Supplementary Information
Figure S1. (a) & (b) are reciprocal space mapping (RSM) scans on PZT/SRO/STO
and PZT/LSCO/STO showing that fully c-oriented PZT has been attained in both
heterostructure systems.
Figure S2. High-resolution XRD performed on PZT/SRO/STO & PZT/LSCO/STO.
The sole presence of (00l)-type peaks indicate that the films are fully c-oriented.
Figure S3. (a) & (b) are histograms for Ag particle size distributions on
PZT/SRO/STO and PZT/LSCO/STO, respectively. The median particle size on
PZT/SRO/STO is 12% larger than the median particle size on PZT/LSCO/STO.
S4. Numerical calculation for the temperature rise in SRO & LSCO
electrodes cause by UV absorption.
In order to estimate the heating caused by photon absorption at the
PZT/electrode interface, first one needs to calculate the intensity profiles of the
incident laser energy. Figure 1 compares the UV intensity profile as a function of
penetration depth for the PZT/LSCO/STO (red) and PZT/SRO/STO (blue)
heterostructures used in this paper.
The UV intensity drop within each respective layer is calculated using1:
I = (1-R)I0 e-αz
where I is the UV intensity at depth 𝑧, R is the reflectivity at an interface, I0 is the
laser intensity at an interface before the occurrence of reflection and 𝛼 is the
absorption coefficient.
The absorption coefficient of PZT2 has been reported to be 3.8x105cm-1. The
absorption coefficient for SRO is estimated as 1.2×105 cm-1 using the data
provided in Koster et al.3, For LSCO we used the closest perovskite compound
(CMR manganites)4 ~3.8×105cm-1. The reflectance values of PZT, SRO and LSCO
and STO5 at 248 nm obtained from literature are given in Table 1.
Figure S4. UV intensity profile as a function of penetration depth for the
heterostructures used in this paper.
To calculate the respective temperature rise cause by photon absorption at the
electrode, we first calculated the heat diffusivity, D = k / Cp r 6 ,which governs the
heat dissipation rate in a solid6.
Following the model developed by Bharadwaja et al.,6 the characteristic heat
diffusion length, (x) = (2Dτ)0.5, per laser shot is then determined.
The temperature rise induced by each electrode can then be calculated using:
DT =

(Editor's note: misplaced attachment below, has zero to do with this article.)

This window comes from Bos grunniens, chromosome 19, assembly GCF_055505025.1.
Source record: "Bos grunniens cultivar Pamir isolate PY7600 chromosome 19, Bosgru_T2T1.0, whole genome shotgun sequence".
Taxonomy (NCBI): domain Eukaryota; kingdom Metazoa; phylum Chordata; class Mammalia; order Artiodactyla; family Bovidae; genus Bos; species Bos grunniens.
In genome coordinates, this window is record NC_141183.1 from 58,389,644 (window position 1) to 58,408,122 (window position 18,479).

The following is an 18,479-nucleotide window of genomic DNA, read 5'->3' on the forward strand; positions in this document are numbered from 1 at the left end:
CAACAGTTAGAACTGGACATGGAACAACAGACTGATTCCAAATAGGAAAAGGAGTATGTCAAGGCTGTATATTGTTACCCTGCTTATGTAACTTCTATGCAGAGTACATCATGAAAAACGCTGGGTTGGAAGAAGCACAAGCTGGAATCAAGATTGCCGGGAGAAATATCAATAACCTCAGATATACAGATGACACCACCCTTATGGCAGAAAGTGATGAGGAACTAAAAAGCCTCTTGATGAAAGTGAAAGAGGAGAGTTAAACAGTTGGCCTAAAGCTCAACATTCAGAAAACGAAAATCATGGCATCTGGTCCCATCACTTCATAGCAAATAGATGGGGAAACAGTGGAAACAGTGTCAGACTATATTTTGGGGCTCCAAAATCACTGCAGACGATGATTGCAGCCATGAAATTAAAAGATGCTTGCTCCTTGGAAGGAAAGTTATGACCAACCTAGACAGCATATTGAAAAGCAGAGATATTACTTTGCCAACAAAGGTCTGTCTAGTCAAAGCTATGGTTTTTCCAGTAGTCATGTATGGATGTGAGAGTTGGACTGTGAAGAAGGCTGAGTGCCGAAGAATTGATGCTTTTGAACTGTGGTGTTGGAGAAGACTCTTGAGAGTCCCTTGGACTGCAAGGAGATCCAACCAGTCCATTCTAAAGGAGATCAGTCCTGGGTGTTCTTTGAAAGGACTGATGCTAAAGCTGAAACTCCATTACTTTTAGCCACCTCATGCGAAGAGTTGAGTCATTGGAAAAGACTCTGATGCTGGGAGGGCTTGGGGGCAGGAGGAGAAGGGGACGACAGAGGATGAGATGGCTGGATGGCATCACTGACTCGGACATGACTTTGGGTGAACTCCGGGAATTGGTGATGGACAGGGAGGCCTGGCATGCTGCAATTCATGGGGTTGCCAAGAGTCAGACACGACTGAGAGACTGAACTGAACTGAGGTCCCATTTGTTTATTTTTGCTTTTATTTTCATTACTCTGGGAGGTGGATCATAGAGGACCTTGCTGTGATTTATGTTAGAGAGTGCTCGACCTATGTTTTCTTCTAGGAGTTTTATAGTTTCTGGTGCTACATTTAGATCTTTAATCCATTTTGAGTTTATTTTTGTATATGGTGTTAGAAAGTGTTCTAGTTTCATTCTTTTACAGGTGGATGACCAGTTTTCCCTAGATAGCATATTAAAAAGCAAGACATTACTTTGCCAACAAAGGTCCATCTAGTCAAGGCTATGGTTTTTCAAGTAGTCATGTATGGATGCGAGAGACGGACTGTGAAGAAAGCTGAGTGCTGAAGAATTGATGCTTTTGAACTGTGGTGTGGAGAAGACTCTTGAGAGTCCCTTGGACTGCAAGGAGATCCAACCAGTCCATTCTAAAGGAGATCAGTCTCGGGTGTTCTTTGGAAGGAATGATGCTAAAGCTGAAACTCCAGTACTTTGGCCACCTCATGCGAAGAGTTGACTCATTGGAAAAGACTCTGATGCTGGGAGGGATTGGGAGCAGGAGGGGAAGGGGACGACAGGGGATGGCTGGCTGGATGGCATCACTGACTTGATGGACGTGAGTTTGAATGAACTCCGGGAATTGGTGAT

(1- R)I t
C p r (2Dt )0.5
where R, I, τ, Cp, ρ and D are the reflectivity, laser intensity, pules width (20ns),
specific heat, material density and heat diffusivity, respectively.
Incident Laser Intensity (I0)
on the
PZT Layer
4.55 W/cm-2
4.55 W/cm-2
Laser Intensity (I1) Entering
The PZT after reflection at
air/PZT interface. The
reflectance(R) of PZT is 19%6.
3.68 W/cm-2
3.68 W/cm-2
2.51 W/cm-2
2.51 W/cm-2
I1= I0(1-RPZT)
Incident Laser Intensity (I2)
on Electrode (after PZT
I2= I1 e-αz
Where a is the absorption
coefficient of PZT2 and z is the
PZT thickness [10 nm]
Reflectance7,8 (Relectrode)
Laser Intensity (I3) Entering
the Electrode (after reflection
at PZT/electrode interface)
1.88x104 Wm-2
2.33x104 Wm-2
Theoretical Density of
Electrode Material 9
6.489×103 kg m-3
6.55×103 kg m-3
Thermal Conductivity10,11
5.72 Wm-1 K-1
3.75 Wm-1 K-1
Heat Diffusivity
1.115×10-6 m2s-1
1.145×10-6 m2s-1
Specific Heat
Capacitance(Cp )10,12
790J kg-1 K-1
449J kg-1 K-1
Characteristic Heat Diffusion
Length (2Dτ)0.5
ΔT (calculated from equation
3.47×10-4 K
7.4×10-4 K
I3= I2(1-Relectrode)
D = k / Cp r
Table 1. Calculations of the temperature rise within each respective
It is found that the temperature rise caused by both electrodes is negligible. This
is primarily because the majority of the laser energy is absorbed by the PZT layer.
Moreover, both electrode materials have similar optical and thermal parameters.
In conclusion, the thermal contribution from the electrodes is unlikely to be the
cause of the observed difference in reaction rate of Ag+ ion reduction.
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